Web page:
I think the media have this idea that we can't get big damaging tornadoes like the ones found in the US, so they apply the 'mini' word for their readers - who are on the whole none the wiser, how misleading when looking at the damage caused by the Bow Street tornado and the Birmingham tornado a few years ago. Every tornado in the UK should be treated with respect and not belittled just because we here don't see the big monsters that are seen in the mid-west so often.

    Couldn't agree more Nick.

    If this had hit their offices, then they wouldn't be calling it a mini Tornado then,

    would they!

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    Posted
  • Location: Winchester, Hampshire ~ Southern Central!
  • Location: Winchester, Hampshire ~ Southern Central!
    Quite agree, either its a tornado or not regardless of strength.

    A tornado is a tornado regardless! Would they say mini about the strength that even one of the small tornadoes have?!?!?! No ... Precisely. No mini about it!

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    Posted
  • Location: Aviemore
  • Location: Aviemore

    It's one thing to say they shouldn't call it mini, but there needs to be a clearer definition of what strength tornados are. When your average person things of a tornado they think of the sort of thing shown in the movie twister - a huge great big thing, devastating towns etc etc. Clearly, although the UK's tornados aren't nice for the people in their path, they're not on that scale and that is where the problem lies.

    The key is eduation, who apart from weather buffs know what the UK's T (torro) scale is? Very few.. Who apart from weather buffs know what the F (Fujita) scale is, more people most probably but still very few really understand it, apart from what they've seen on films etc. People need to be able to compare like for like, so if they're seeing am F4 or F5 in twister for instance, how do they compare that to the tornados of the last few days in the UK?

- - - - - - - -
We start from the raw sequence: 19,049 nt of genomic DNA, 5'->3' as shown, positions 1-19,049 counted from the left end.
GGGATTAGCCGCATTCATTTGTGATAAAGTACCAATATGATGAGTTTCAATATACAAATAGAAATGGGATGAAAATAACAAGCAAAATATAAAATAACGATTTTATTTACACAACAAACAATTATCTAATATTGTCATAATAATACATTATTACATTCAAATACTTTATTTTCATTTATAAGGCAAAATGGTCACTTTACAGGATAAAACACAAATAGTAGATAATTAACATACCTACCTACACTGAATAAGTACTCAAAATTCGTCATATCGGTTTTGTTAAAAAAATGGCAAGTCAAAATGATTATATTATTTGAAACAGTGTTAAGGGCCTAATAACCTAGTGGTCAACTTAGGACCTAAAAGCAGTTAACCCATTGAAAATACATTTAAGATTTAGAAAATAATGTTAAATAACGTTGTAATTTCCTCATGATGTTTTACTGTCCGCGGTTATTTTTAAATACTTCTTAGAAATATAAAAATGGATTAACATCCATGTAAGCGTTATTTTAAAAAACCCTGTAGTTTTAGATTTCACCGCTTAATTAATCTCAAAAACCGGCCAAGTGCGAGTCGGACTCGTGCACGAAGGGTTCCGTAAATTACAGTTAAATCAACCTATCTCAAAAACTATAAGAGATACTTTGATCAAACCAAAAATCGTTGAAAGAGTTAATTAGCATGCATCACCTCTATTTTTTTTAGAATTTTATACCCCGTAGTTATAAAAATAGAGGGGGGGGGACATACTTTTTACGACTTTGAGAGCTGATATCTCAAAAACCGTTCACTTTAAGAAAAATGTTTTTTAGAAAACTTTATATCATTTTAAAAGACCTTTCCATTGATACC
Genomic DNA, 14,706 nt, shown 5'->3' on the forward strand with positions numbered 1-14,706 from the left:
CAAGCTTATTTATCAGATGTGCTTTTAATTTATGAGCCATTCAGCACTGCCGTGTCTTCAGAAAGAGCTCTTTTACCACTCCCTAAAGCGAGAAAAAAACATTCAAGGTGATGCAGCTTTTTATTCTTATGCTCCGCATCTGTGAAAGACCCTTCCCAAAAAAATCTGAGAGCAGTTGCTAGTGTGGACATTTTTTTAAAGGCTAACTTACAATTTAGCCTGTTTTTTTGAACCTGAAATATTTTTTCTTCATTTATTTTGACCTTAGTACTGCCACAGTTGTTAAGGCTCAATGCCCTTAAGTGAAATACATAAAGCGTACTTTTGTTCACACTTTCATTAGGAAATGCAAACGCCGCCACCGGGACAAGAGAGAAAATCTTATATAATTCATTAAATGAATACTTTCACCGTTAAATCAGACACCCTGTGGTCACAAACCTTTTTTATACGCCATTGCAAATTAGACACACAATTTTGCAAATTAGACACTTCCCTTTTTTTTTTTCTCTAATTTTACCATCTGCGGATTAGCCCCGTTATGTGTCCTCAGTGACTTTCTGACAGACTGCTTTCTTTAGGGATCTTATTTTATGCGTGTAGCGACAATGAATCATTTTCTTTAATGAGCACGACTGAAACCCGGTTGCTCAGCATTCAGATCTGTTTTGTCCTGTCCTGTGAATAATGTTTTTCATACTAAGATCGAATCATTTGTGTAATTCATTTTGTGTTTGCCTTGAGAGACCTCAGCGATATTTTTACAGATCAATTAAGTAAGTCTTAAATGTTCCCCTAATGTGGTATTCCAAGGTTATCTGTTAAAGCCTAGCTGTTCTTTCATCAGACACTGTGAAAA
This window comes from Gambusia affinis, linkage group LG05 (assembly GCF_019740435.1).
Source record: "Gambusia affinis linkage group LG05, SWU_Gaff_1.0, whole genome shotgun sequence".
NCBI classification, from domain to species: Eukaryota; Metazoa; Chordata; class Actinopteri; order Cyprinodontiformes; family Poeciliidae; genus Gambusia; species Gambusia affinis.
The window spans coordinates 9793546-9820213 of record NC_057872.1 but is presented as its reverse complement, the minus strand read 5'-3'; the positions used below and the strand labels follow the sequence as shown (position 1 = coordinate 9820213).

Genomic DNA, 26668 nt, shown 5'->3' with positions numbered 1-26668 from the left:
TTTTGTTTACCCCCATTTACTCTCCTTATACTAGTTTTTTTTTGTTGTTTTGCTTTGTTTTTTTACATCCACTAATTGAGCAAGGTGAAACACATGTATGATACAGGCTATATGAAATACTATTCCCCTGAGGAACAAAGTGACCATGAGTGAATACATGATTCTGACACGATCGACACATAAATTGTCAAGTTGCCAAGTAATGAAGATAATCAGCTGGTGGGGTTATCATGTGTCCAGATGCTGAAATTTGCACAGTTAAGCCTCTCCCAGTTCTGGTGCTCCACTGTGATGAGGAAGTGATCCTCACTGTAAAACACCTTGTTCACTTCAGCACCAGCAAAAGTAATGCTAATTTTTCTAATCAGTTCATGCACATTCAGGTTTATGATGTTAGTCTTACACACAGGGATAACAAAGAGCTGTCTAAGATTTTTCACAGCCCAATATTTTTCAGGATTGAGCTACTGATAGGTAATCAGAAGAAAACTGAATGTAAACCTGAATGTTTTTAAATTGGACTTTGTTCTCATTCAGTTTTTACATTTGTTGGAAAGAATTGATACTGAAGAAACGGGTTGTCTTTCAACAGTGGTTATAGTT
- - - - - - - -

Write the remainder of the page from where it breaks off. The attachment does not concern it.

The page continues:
Answer is, with difficulty, as Torro have chosen to use a different scale and (even if their scale is more accurate) very, very few people know about it. So Torro talk about a T3 or T4 to the press (which going by their scale puts it at about an F2), the journos don't really know what it means (they're not into weather generally), so revert to simplicity, which is to use terms such as mini.

    So for me, it's a case of having to either show people how the Torro scale works more widely if it's going to be used, or the Fujita scale needs to be used uniformly when discussing these things so eventually more people understand the differences between the tornados they see in films etc and what is actually happening on their doorstep. The only way to get the press to report things more accurately is for them to know that the general public will understand what they're talking about if they do, imo :)

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    Posted
  • Location: Rochester, Kent
  • Location: Rochester, Kent

    Clearly it's a term used to portray the lesser magnitude of the event compared to what most of the general public understand.

    It must therefore be policy to describe:

    (i) Mist as 'Mini-Fog'

    (ii) Showers as 'Mini-Rain'

    (iii) Sparks (of whatever origin) as 'Mini-Lightning'

    (iv) Cloudy sky in June (6octs) as 'Mini-Summer's Day'

    (v) Light winds as 'Mini-Hurricane'

    (vi) Overcast as 'Mini-Complete-Ocean Osmosis'

    (vii) Global Warming as 'Mini-Apocalypse' :)

    I voted 'No'

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    Posted
  • Location: Leigh On Sea - Essex & Tornado Alley
  • Location: Leigh On Sea - Essex & Tornado Alley

    So who are the 2 who have Voted Yes then??? Come on put on here why you think the term "Mini" Should be used. As i posted on Ukww, A Tornado is a Tornado Period!!!

    In regards to what Paul Posted about the "T" Versus the "F" Scale, i also believe the Torro Scale to be fairer. The amount of Tornadoes that rattle across the Open Plains and Go unseen every year must be in double digits and hence if reported get a F0 - F1 Clarification, now put thast same Tornado in a Major City and it would probably get between F3-F5 Due to the Amount of People & Businesses it affects and the threat to lives, the Tornadoes could be exactly the same size and width but the Rating so different, This is and always has been wrong IMO.

    Also how many people know that most of the 1,200 Reported Tornadoes this year in the USA Have been F2's or lower, about the same as our T4, So when the Media bring the Word Mini into the equasion it is a False Statement for the General Public.

    Paul Sherman

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    Posted
  • Location: Leigh On Sea - Essex & Tornado Alley
  • Location: Leigh On Sea - Essex & Tornado Alley

    But how can that be a " Mini" Tornado, surely it is still a Full strength Tornado Ireespective of wether it hits a Populated area or not, there have been reports of 1/2 mile wide Tornadoes in the Mid West but because they were across open Farmland they get a F1 Rating, Would you class that as Mini being 1/2 mile wide???